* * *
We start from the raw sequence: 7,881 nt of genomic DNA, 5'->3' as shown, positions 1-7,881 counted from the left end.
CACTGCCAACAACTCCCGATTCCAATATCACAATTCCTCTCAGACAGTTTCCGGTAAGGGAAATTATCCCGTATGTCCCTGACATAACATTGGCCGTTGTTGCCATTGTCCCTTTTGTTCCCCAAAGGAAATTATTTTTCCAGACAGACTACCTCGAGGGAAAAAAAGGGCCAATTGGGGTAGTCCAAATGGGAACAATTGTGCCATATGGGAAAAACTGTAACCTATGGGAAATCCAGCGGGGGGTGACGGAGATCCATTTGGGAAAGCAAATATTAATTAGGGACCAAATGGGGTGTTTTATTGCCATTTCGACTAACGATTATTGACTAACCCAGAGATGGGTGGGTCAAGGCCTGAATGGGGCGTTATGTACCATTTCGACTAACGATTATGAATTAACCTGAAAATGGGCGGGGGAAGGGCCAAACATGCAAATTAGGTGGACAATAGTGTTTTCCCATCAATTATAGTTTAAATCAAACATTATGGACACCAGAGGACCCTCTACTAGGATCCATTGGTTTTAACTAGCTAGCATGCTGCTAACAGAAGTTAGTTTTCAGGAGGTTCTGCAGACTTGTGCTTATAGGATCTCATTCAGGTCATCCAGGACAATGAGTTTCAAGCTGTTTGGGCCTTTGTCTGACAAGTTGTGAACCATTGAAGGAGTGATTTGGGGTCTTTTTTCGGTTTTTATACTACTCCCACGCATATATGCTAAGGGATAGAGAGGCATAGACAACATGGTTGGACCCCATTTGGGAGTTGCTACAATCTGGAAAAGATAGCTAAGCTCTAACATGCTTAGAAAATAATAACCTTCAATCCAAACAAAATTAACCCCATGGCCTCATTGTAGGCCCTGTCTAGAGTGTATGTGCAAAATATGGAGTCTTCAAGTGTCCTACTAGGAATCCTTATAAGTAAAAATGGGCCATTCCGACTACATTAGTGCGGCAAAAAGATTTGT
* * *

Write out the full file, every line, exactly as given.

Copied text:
We start from the raw sequence: 7,881 nt of genomic DNA, 5'->3' as shown, positions 1-7,881 counted from the left end.
CACTGCCAACAACTCCCGATTCCAATATCACAATTCCTCTCAGACAGTTTCCGGTAAGGGAAATTATCCCGTATGTCCCTGACATAACATTGGCCGTTGTTGCCATTGTCCCTTTTGTTCCCCAAAGGAAATTATTTTTCCAGACAGACTACCTCGAGGGAAAAAAAGGGCCAATTGGGGTAGTCCAAATGGGAACAATTGTGCCATATGGGAAAAACTGTAACCTATGGGAAATCCAGCGGGGGGTGACGGAGATCCATTTGGGAAAGCAAATATTAATTAGGGACCAAATGGGGTGTTTTATTGCCATTTCGACTAACGATTATTGACTAACCCAGAGATGGGTGGGTCAAGGCCTGAATGGGGCGTTATGTACCATTTCGACTAACGATTATGAATTAACCTGAAAATGGGCGGGGGAAGGGCCAAACATGCAAATTAGGTGGACAATAGTGTTTTCCCATCAATTATAGTTTAAATCAAACATTATGGACACCAGAGGACCCTCTACTAGGATCCATTGGTTTTAACTAGCTAGCATGCTGCTAACAGAAGTTAGTTTTCAGGAGGTTCTGCAGACTTGTGCTTATAGGATCTCATTCAGGTCATCCAGGACAATGAGTTTCAAGCTGTTTGGGCCTTTGTCTGACAAGTTGTGAACCATTGAAGGAGTGATTTGGGGTCTTTTTTCGGTTTTTATACTACTCCCACGCATATATGCTAAGGGATAGAGAGGCATAGACAACATGGTTGGACCCCATTTGGGAGTTGCTACAATCTGGAAAAGATAGCTAAGCTCTAACATGCTTAGAAAATAATAACCTTCAATCCAAACAAAATTAACCCCATGGCCTCATTGTAGGCCCTGTCTAGAGTGTATGTGCAAAATATGGAGTCTTCAAGTGTCCTACTAGGAATCCTTATAAGTAAAAATGGGCCATTCCGACTACATTAGTGCGGCAAAAAGATTTGT